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Need clarification when Statute of Limitations is Over


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I just need clarification from an article posted on this website regarding how to calculate when Statute of Limitations is over.


The article states "There are various opinions on when the SOL starts:

1.  The first time you fail to make a payment on your account.

2.  The credit card company sends you a demand letter for the full amount."


I understand how to calculate item #1, but my question is with item #2.


The article goes on to say that "Some credit agreements include an acceleration clause which must be invoked before a creditor has a cause of action.  The acceleration clause could be activated by the creditor sending you a demand for payment in full by a certain date.  In these instances, you must fail to pay the creditor after it has invoked the acceleration clause before the creditor has a cause of action, and the statute of limitations starts to run.  You need to become familiar with the terms and conditions of your specific agreement to know for sure which event triggers a cause of action and thus, begins the running of the statute of limitations." 


I do not have a copy of my credit agreement.  How do I find out if my credit agreement has an Acceleration clause?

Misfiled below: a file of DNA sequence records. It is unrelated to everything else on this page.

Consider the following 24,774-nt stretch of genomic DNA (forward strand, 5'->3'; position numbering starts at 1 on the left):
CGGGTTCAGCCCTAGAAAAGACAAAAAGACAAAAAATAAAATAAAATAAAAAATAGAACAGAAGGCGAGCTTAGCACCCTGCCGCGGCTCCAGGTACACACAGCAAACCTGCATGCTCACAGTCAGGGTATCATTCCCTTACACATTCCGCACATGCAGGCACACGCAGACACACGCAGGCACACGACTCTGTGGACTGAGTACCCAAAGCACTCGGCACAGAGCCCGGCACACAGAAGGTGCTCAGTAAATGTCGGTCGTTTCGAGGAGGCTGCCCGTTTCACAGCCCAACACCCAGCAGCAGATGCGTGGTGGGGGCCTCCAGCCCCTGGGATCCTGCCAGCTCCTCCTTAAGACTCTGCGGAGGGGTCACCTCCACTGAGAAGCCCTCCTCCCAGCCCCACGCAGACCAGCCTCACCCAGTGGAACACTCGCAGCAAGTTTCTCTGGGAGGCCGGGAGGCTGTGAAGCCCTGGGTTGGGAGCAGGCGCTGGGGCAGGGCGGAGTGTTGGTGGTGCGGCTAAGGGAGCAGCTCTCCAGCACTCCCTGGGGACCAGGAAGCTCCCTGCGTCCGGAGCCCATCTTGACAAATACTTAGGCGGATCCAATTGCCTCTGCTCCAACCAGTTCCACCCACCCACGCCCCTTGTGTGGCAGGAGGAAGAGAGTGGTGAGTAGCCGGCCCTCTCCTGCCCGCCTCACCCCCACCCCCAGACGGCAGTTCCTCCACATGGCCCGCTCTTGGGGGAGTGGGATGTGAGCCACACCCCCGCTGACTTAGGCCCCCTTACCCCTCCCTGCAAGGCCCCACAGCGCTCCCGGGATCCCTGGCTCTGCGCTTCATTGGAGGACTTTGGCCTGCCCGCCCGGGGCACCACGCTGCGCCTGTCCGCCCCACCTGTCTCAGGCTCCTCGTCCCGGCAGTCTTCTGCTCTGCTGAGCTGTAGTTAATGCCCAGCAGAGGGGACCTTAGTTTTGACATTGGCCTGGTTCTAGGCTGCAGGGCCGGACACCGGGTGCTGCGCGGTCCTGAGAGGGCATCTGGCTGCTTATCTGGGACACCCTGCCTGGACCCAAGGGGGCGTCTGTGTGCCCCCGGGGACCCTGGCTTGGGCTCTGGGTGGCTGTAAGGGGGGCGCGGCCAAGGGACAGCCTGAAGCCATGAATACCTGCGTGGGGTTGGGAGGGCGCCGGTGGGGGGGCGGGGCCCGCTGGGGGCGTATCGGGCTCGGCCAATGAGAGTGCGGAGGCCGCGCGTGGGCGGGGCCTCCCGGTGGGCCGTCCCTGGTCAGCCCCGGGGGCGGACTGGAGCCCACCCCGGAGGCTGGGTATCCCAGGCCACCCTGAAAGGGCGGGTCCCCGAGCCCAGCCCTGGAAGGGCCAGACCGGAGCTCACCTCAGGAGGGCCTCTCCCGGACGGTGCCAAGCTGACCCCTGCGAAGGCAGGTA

Just for info, I am dealing with:

Capital One - "Acct paid in Full-was a Charge Off - Sold to Asset Acceptance" - stopped paying on Oct 19, 2009

Credit First Natl Assoc - "Charged Off" - stopped paying on Nov 3, 2009

Jefferson Capital System - "In Collection - OC was Emerge" - stopped paying on Oct 19, 2009


I am in California, SOL is 4 yrs.


Any help is greatly appreciated!






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The 2 that had payments made in October. 09, the sol ran and is done as of nov. 13. The other done as of dec. 13.

If they filed suit before that, then it is tolled.

If you left the state, it was tolled.

California the sol started on date of default, so the first 2 your payment was due in nov, you didn't make it, so that is the date that starts the sol, assuming you didn't make any other payments.

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Thanks Clydesmom,


I want to clear my CR so I can apply for a mortgage, but everything I read states to make sure you know SOL is over.  As I work to clear up my CR, I don't want to open a can of worms.  So, is the Acceleration clause not something that credit card companies put into their agreements?  Is it okay to know work to clear up CR?

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Credit card agreements typically do not have acceleration clauses.  Loans do.  So if you default on a mortgage or auto loan then the lender can kick in the acceleration clause if it chooses.  This does not happen often in mortgage but in auto loans.  If the car is repossessed and there is less than 6 payments left the lender typically uses the acceleration clause to justify stating that the entire balance is due to redeem the vehicle from repo.  This is so that they are free of the loan once and for all an no longer have to deal with late payments.


I can tell you that Cap1 will NOT delete.  Jefferson Capital can't prove squat and should fold like a house of cards.

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